Thursday 26 Nov 2020 | 01:28 | SYDNEY
Thursday 26 Nov 2020 | 01:28 | SYDNEY

More on the role of intelligence agencies


Sam Roggeveen


13 December 2007 08:18

Reader Peter Hodge responds to my post of yesterday on the proper role of intelligence agencies:

Good post, and I agree that the aim of intelligence analysis is to help political leaders cope with uncertainty. Having worked in an intelligence assessments agency, I’m not convinced that many analysts, managers and agencies grasp this. In my experience, the emphasis was on providing political leaders with the context of events. For example, 'General A has staged a coup; at present, troops loyal to him command the streets; he’s taken this step because…; he may shoot the president next.'

This will help leaders understand what’s going on in the present, and what may happen in the uncertainty of the immediate future. But it cannot help us if we want to get some idea about what we may face in the medium to long-term – 10, 20, 50 years out. This requires hard, deep, imaginative and speculative thinking, the development of a range of scenarios, and a recognition that we are more likely than not to get things wrong. The kinds of challenges we face, such security issues associated with climate change, shifting power relationships in the Asia-Pacific, and energy and resource constraints, require this kind of analysis.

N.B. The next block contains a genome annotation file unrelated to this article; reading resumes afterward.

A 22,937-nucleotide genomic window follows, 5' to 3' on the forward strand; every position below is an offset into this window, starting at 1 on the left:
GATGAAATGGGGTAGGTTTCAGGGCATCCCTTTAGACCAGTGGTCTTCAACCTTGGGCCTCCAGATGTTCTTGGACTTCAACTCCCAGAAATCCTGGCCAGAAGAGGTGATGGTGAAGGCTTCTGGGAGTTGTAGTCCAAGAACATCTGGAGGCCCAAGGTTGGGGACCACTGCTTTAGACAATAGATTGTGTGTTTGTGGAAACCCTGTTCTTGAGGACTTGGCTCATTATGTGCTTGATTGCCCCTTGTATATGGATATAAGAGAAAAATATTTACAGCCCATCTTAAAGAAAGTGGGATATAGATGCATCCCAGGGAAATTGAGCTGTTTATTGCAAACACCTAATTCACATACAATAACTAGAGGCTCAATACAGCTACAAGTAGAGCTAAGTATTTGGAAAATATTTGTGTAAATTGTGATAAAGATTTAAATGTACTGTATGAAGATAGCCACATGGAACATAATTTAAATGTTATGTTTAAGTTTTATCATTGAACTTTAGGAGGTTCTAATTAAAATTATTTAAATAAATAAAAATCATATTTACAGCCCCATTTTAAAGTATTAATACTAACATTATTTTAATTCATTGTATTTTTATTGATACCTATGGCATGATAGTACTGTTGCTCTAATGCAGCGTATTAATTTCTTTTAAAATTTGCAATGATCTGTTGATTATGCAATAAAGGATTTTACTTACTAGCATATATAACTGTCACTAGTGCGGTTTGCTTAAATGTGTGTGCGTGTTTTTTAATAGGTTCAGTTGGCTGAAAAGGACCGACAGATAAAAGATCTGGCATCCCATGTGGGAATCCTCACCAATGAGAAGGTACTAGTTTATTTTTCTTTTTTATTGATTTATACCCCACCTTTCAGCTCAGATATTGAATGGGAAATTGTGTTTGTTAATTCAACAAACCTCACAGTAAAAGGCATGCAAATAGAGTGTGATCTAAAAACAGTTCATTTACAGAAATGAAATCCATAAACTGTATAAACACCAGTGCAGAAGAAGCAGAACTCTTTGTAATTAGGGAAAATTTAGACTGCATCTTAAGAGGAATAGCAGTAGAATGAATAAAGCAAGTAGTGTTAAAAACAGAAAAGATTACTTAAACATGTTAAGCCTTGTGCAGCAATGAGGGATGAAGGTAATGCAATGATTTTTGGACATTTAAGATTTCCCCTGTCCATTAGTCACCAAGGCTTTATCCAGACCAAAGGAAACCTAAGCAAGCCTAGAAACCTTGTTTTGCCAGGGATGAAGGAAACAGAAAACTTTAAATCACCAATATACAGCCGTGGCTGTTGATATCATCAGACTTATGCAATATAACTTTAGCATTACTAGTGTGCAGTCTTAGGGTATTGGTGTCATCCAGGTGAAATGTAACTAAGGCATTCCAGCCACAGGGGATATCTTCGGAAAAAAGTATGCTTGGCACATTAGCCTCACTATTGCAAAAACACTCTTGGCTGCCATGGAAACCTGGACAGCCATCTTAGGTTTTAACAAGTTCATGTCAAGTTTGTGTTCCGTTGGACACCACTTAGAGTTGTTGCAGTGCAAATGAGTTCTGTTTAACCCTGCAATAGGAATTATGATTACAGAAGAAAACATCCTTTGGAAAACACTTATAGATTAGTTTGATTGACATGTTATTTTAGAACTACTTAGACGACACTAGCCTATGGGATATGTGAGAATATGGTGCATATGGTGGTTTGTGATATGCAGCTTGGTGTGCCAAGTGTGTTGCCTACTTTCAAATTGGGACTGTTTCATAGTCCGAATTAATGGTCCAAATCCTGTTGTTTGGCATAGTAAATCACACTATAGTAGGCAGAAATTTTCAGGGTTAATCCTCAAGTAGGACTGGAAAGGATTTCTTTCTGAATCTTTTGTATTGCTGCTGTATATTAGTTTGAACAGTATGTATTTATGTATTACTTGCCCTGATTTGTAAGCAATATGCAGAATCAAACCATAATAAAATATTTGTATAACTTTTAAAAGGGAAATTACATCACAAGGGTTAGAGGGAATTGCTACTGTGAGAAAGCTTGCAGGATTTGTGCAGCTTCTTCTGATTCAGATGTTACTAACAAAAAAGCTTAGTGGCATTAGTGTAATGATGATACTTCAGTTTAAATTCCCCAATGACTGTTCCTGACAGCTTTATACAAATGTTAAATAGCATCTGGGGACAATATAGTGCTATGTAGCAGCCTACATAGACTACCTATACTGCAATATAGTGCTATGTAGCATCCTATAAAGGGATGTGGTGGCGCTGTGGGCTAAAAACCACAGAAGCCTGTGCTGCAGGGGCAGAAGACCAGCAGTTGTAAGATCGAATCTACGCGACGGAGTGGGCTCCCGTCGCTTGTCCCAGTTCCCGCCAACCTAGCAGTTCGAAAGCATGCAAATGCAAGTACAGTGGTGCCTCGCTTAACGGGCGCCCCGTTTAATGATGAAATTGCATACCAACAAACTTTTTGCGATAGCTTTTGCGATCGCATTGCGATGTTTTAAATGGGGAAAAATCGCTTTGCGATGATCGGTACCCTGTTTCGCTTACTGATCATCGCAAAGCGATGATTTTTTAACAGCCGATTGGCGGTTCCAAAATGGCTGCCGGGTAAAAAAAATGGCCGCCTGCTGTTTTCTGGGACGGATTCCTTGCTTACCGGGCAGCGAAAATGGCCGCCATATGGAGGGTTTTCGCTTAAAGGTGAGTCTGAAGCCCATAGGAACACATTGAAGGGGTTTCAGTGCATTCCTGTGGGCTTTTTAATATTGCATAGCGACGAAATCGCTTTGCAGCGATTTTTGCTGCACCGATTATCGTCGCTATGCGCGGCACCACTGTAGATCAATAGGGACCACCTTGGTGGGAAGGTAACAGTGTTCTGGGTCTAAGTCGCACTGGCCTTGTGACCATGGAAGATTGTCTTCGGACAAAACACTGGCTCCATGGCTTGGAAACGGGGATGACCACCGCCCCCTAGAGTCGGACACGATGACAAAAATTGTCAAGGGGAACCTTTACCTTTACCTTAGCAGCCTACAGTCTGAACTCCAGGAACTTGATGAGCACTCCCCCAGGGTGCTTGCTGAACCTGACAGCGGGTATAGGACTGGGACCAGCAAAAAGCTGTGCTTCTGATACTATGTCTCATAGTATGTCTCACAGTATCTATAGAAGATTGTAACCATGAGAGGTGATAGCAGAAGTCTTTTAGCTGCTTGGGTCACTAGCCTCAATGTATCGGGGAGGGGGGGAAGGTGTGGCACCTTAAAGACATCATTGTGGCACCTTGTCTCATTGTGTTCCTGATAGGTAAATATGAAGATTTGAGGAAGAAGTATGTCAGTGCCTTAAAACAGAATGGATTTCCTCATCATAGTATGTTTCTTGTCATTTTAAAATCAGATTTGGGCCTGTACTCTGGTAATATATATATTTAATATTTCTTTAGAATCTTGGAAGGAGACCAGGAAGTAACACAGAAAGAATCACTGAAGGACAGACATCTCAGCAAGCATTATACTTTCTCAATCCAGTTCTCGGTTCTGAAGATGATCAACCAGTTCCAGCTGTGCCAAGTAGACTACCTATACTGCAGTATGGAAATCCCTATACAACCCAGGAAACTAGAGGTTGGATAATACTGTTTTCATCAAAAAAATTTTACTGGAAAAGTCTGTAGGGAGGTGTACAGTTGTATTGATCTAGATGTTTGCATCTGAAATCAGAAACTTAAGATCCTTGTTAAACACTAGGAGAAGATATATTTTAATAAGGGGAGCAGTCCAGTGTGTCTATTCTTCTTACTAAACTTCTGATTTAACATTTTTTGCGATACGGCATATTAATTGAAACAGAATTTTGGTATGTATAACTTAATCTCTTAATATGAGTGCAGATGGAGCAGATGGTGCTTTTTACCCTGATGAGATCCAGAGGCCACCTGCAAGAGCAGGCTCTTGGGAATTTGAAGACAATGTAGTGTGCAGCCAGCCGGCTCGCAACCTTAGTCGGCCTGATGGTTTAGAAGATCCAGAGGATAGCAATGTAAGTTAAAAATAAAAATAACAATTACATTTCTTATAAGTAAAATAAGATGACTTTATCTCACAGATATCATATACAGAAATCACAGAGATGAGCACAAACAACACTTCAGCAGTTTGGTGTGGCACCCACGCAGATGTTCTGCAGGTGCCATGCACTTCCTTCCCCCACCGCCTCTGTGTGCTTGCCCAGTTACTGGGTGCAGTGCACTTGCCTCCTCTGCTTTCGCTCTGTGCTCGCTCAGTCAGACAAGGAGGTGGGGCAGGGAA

In my experience, there is also a culture in intelligence agencies that encourages analysts to 'make a call'. That is, chance their arm on a speculative prediction about the future, on the premise that this is the kind of intellectual courage analysts are ultimately being paid for. It is precisely the wrong emphasis.